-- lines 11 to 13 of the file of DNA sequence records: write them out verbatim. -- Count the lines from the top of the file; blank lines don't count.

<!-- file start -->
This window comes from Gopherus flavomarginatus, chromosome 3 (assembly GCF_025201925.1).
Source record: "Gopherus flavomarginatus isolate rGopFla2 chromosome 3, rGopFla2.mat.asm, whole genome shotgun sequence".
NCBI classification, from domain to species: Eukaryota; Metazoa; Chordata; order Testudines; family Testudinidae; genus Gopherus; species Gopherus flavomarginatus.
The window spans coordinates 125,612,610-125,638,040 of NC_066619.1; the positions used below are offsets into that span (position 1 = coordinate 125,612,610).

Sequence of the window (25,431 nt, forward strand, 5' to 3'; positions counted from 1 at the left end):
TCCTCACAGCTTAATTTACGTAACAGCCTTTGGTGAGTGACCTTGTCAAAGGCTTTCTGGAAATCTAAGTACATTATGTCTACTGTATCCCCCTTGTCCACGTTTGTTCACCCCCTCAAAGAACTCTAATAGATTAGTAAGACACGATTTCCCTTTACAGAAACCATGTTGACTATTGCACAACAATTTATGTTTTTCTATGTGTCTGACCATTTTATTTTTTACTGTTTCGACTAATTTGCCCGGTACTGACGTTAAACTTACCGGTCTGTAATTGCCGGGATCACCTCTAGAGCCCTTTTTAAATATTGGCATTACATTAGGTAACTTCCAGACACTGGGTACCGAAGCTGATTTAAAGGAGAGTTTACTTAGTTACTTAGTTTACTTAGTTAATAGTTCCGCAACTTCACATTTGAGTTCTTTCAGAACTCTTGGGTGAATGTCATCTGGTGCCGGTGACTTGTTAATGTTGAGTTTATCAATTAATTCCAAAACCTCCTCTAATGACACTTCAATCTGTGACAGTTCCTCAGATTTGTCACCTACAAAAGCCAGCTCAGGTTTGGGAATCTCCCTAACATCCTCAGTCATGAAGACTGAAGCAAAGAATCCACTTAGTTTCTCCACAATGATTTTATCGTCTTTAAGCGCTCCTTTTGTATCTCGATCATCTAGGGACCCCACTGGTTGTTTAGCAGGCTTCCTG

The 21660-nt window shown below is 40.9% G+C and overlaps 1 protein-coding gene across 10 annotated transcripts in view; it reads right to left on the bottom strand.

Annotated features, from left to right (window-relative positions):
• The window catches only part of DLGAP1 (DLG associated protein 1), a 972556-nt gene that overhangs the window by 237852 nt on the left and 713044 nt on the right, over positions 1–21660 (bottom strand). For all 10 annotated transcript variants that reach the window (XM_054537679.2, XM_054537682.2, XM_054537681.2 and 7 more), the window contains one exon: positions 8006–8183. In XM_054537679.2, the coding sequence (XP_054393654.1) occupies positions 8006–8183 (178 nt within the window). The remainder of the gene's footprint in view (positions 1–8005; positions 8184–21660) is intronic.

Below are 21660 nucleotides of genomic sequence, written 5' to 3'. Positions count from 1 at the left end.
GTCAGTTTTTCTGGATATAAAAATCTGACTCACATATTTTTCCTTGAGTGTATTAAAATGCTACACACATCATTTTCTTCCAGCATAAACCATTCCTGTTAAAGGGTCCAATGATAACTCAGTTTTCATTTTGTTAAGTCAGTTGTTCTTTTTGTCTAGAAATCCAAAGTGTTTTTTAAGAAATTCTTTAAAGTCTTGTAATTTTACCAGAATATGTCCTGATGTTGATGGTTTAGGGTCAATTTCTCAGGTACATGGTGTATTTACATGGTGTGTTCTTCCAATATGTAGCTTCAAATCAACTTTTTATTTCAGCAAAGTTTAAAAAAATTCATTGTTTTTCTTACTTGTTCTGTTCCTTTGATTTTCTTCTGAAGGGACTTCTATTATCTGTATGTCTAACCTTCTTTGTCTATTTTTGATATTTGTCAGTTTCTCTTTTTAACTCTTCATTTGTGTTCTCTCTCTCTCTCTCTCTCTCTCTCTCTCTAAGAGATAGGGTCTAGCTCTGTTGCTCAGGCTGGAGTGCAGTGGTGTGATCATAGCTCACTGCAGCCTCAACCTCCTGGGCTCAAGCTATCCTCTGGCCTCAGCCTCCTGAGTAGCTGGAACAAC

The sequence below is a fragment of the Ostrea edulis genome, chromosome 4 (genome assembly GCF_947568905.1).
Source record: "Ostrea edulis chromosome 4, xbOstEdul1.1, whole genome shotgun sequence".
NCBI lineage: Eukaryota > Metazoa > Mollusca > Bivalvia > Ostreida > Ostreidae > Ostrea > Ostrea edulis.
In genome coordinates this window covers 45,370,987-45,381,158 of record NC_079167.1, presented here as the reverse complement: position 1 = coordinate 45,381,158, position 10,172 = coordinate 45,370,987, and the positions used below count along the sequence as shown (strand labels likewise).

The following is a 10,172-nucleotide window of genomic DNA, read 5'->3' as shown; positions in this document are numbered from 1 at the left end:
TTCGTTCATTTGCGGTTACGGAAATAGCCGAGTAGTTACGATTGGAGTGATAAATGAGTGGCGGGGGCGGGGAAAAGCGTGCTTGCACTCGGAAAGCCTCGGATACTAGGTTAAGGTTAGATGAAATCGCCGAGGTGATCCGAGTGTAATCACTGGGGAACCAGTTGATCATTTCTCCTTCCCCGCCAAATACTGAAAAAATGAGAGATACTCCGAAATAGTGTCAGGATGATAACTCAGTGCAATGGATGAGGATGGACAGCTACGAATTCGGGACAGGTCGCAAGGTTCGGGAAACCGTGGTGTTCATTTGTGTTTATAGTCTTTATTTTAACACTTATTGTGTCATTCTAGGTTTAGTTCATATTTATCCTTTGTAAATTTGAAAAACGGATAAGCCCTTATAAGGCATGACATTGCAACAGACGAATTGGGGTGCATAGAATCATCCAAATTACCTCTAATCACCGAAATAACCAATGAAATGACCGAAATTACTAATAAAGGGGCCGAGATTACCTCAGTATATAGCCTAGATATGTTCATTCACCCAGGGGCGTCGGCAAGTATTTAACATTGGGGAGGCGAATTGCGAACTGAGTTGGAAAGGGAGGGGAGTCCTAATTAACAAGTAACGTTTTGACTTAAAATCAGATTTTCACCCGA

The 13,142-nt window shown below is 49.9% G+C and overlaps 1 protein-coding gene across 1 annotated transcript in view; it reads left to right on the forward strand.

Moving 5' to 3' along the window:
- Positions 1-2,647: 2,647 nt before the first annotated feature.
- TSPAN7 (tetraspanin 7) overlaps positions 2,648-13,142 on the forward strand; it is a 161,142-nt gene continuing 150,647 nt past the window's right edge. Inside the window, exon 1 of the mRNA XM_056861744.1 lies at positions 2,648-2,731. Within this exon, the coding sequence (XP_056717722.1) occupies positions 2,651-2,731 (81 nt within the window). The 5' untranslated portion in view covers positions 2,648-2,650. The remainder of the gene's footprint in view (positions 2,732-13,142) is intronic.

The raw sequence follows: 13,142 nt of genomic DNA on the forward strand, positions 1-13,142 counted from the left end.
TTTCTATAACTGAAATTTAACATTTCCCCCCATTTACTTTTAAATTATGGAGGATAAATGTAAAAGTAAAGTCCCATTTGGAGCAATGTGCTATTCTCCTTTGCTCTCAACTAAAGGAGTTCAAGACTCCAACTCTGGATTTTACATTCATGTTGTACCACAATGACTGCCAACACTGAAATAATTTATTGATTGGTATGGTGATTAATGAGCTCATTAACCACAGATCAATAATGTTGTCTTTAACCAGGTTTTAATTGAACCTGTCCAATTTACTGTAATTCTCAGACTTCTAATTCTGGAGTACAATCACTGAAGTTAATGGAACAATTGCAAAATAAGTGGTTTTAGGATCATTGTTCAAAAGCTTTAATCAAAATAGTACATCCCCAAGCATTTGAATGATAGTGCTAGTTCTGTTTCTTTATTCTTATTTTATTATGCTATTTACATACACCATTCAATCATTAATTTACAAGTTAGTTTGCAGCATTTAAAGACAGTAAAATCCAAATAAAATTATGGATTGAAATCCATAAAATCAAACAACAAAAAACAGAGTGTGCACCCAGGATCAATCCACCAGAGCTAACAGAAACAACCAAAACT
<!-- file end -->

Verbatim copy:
GTCAGTTTTTCTGGATATAAAAATCTGACTCACATATTTTTCCTTGAGTGTATTAAAATGCTACACACATCATTTTCTTCCAGCATAAACCATTCCTGTTAAAGGGTCCAATGATAACTCAGTTTTCATTTTGTTAAGTCAGTTGTTCTTTTTGTCTAGAAATCCAAAGTGTTTTTTAAGAAATTCTTTAAAGTCTTGTAATTTTACCAGAATATGTCCTGATGTTGATGGTTTAGGGTCAATTTCTCAGGTACATGGTGTATTTACATGGTGTGTTCTTCCAATATGTAGCTTCAAATCAACTTTTTATTTCAGCAAAGTTTAAAAAAATTCATTGTTTTTCTTACTTGTTCTGTTCCTTTGATTTTCTTCTGAAGGGACTTCTATTATCTGTATGTCTAACCTTCTTTGTCTATTTTTGATATTTGTCAGTTTCTCTTTTTAACTCTTCATTTGTGTTCTCTCTCTCTCTCTCTCTCTCTCTCTCTCTAAGAGATAGGGTCTAGCTCTGTTGCTCAGGCTGGAGTGCAGTGGTGTGATCATAGCTCACTGCAGCCTCAACCTCCTGGGCTCAAGCTATCCTCTGGCCTCAGCCTCCTGAGTAGCTGGAACAAC

The sequence below is a fragment of the Ostrea edulis genome, chromosome 4 (genome assembly GCF_947568905.1).
Source record: "Ostrea edulis chromosome 4, xbOstEdul1.1, whole genome shotgun sequence".